First mission to remove space junk from orbit has just been commissioned

It will tackle the problem with space debris, through the use of robot hugs

Photo: ESA

Wherever we humans go, we leave behind a mess. That goes for space, too. Today, our species is responsible for more than 500,000 pieces of junk hurtling around Earth at phenomenal speeds, and if we don't start actively removing the largest pieces, the risk of collisions will only grow worse.

It's almost as if we need a tow truck to remove all the thousands of failed satellites from our orbit; incidentally, that's exactly what the ESA is working on.

"Imagine how dangerous sailing the high seas would be if all the ships ever lost in history were still drifting on top of the water," says Jan Woerner, European Space Agency (ESA) director general.

"That is the current situation in orbit, and it cannot be allowed to continue," he added.

The mission, announced Monday, will be executed by a consortium of aerospace companies, led by the Swiss startup Clearspace, which was founded by a group of space debris researchers working at the Ecole Polytechnique Fédérale de Lausanne research institute, EPFL.

ESA expects the first-of-its-kind mission, known as ClearSpace-1 to launch in 2025. It will start out small, collecting only a single piece of space junk to prove the concept works. The target in this case is called Vespa, a leftover remnant from ESA's Vega rocket launch in 2013.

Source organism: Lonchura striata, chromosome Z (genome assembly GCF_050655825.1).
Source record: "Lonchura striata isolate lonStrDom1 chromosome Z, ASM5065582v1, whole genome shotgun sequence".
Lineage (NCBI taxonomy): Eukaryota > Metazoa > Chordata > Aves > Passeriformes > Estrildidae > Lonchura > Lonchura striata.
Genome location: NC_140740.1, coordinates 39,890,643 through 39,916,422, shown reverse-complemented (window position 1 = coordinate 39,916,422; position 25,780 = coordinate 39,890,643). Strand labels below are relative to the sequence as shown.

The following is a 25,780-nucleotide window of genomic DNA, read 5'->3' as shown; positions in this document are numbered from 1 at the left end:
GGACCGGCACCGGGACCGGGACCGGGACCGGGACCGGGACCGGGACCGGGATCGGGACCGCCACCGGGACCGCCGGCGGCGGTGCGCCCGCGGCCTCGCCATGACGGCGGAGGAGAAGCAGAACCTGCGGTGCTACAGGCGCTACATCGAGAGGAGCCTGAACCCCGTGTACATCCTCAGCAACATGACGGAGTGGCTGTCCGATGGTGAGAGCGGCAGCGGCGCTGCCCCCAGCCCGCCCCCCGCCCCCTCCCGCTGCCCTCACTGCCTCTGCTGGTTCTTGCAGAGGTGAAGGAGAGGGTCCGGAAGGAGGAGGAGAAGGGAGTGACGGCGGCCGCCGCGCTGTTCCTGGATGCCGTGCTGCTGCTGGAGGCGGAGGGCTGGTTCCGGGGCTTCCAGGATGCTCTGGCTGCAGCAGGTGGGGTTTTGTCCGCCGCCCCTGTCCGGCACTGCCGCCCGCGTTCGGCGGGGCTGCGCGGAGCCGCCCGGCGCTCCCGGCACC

This piece of junk weighs roughly the same as a small satellite and has a simple shape that should make it easy to grab with four robotic arms. Once it's safely in the arms of the garbage collector, it will then be dragged out of orbit and allowed to burn up in the atmosphere. Unfortunately, this will also destroy the collector, but in the future, the agency hopes to create a way for the robot to safely eject the rubbish and continue capturing and de-orbiting other pieces.

The ultimate goal is to create a spacecraft that can propel and direct itself in low orbit with a "high level of autonomy", according to the Swiss startup, ClearSpace, which is in charge of designing the machine.

"The space debris issue is more pressing than ever before. Today we have nearly 2,000 live satellites in space and more than 3,000 failed ones," says ClearSpace CEO Luc Piguet.

"And in the coming years the number of satellites will increase by an order of magnitude, with multiple mega-constellations made up of hundreds or even thousands of satellites planned for low Earth orbit," he continues.

Yet, creating a network of garbage collectors for these satellites comes with its challenges. Powering a spacecraft, after all, costs a lot of money, and while scientists have been exploring cheaper options for years - like using the garbage it collects as fuel - nothing has so far come to fruition.

Nevertheless, the ClearSpace mission might be beaten to the pucnch by another company's efforts. Based in Tokyo, Astroscale plans on launching its first demonstrations on debris removal and long-term sustainability within the year. It will not only be a milestone for the company but is expected to be a landmark mission in the global debris removal landscape. However, whether or not it can prove cost-efficient is another matter.

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